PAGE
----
How to write a letter requesting a sabbatical

Written by tiffany raiford
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A sabbatical is a leave of absence from work for personal reasons. Typically, people take sabbaticals to discover themselves, explore the world or even to deal with life changes. A sabbatical is a voluntary request to leave a job anywhere from a few weeks to a year with the ability to come back to that job at the end of the sabbatical. Most people are not paid for this time off work, nor is it mandatory that any employer honour any request to take a sabbatical.

Skill level:
Moderately Easy

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Instructions

  1. 1

    Read the company policy manual at your place of work to find out if your company has certain requirements for sabbatical requests. Some places require you submit your request several months in advance in an effort to find and train a temporary replacement for you.

  2. 2

    Begin writing your request for sabbatical. Write your name, address, phone number and e-mail address at the top right corner of your request. Write your boss's name, the company name and company address below your contact information and on the left side of the page.

  3. 3

    Start your letter with "Dear Mr. Your Boss's Name Here." Beneath your boss's name, write that you are requesting a sabbatical, the date you plan to leave and the date you plan to return. Note that you will fulfil any outstanding obligations in the time before your departure as well as train your replacement and transition your workload to your temporary replacement in a smooth and efficient manner.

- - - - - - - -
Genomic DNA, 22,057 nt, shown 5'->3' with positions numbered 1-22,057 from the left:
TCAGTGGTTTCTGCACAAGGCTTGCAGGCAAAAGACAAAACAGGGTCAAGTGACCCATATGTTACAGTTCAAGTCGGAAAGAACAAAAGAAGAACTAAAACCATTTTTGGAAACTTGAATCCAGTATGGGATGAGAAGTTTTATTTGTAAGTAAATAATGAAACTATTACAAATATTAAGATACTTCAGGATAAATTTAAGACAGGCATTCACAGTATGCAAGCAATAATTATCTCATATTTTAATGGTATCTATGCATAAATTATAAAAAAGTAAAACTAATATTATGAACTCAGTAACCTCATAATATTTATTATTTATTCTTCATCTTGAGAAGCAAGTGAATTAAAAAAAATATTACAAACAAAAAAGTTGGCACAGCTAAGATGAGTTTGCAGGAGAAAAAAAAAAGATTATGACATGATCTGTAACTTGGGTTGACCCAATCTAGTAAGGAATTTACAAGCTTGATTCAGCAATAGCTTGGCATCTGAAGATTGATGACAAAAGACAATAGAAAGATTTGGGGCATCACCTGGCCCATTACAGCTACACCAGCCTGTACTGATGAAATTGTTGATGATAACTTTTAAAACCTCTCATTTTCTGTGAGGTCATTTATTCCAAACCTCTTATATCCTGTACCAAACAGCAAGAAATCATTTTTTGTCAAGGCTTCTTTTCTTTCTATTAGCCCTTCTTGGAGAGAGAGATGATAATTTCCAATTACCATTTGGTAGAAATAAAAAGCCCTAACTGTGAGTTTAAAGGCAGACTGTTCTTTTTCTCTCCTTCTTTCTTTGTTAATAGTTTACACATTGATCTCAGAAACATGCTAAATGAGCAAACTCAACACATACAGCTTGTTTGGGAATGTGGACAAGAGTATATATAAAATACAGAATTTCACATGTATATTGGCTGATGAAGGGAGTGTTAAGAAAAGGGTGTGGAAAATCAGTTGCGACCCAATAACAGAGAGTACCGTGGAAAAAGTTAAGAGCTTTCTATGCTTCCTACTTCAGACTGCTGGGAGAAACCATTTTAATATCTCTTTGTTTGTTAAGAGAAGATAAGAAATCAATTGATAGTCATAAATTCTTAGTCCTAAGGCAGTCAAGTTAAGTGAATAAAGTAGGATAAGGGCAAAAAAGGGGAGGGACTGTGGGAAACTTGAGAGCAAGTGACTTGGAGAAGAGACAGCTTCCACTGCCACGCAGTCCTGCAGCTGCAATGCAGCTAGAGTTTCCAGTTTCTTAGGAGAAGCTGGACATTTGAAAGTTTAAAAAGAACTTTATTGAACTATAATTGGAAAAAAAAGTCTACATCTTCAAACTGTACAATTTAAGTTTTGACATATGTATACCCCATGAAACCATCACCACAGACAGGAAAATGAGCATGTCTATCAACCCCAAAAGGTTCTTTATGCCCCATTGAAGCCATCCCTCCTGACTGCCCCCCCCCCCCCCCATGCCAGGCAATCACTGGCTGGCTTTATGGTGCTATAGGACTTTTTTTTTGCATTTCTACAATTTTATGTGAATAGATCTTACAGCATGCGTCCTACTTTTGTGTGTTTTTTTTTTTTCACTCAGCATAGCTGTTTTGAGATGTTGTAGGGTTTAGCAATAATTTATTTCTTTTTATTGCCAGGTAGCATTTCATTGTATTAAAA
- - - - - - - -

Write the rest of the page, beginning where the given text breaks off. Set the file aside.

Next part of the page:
4. 4

    Provide information regarding your sabbatical and how it will affect your life, education and/or work performance. For example, if you are taking leave from your job as a paediatrician to help a clinic in a Third World country, you need to address it in your request letter. State how your sabbatical will help your company, such as allowing your employer to advertise its aid in providing Third World medical care.

  5. 5

    Include a sentence or two stating that while you are eager to take your sabbatical to learn more about your job/yourself/your education, you are looking forward to returning to your position with a renewed and invigorated attitude. Make a note that you are available to discuss the matter further and include all pertinent contact information.

Tips and warnings

  • Highlight any aspects of your sabbatical that benefit your job; companies are more apt to grant your request for a sabbatical if it will improve your work performance, education or the company in some way, shape or form.
  • State your goals for your sabbatical. If your request to work for six months in a Third World country will teach you a new language, you should mention it as a goal in your request.

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